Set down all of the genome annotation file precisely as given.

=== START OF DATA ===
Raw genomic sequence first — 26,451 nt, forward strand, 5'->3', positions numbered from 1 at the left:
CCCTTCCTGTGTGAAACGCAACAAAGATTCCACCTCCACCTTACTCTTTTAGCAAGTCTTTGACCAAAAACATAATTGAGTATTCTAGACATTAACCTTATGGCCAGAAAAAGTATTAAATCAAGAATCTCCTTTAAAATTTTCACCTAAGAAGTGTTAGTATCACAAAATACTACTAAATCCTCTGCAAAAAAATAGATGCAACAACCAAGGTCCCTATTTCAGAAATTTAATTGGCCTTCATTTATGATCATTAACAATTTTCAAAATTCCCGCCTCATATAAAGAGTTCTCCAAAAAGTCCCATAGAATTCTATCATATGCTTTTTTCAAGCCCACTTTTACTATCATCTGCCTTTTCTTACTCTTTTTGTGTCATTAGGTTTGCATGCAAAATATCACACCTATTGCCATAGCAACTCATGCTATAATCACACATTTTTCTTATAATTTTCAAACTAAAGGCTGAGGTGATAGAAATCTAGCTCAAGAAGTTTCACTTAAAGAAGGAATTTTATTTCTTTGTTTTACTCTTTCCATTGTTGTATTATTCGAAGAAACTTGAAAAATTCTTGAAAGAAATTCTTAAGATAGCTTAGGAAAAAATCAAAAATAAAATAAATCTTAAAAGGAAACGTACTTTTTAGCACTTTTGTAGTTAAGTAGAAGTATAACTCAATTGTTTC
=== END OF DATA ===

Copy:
Raw genomic sequence first — 26,451 nt, forward strand, 5'->3', positions numbered from 1 at the left:
CCCTTCCTGTGTGAAACGCAACAAAGATTCCACCTCCACCTTACTCTTTTAGCAAGTCTTTGACCAAAAACATAATTGAGTATTCTAGACATTAACCTTATGGCCAGAAAAAGTATTAAATCAAGAATCTCCTTTAAAATTTTCACCTAAGAAGTGTTAGTATCACAAAATACTACTAAATCCTCTGCAAAAAAATAGATGCAACAACCAAGGTCCCTATTTCAGAAATTTAATTGGCCTTCATTTATGATCATTAACAATTTTCAAAATTCCCGCCTCATATAAAGAGTTCTCCAAAAAGTCCCATAGAATTCTATCATATGCTTTTTTCAAGCCCACTTTTACTATCATCTGCCTTTTCTTACTCTTTTTGTGTCATTAGGTTTGCATGCAAAATATCACACCTATTGCCATAGCAACTCATGCTATAATCACACATTTTTCTTATAATTTTCAAACTAAAGGCTGAGGTGATAGAAATCTAGCTCAAGAAGTTTCACTTAAAGAAGGAATTTTATTTCTTTGTTTTACTCTTTCCATTGTTGTATTATTCGAAGAAACTTGAAAAATTCTTGAAAGAAATTCTTAAGATAGCTTAGGAAAAAATCAAAAATAAAATAAATCTTAAAAGGAAACGTACTTTTTAGCACTTTTGTAGTTAAGTAGAAGTATAACTCAATTGTTTC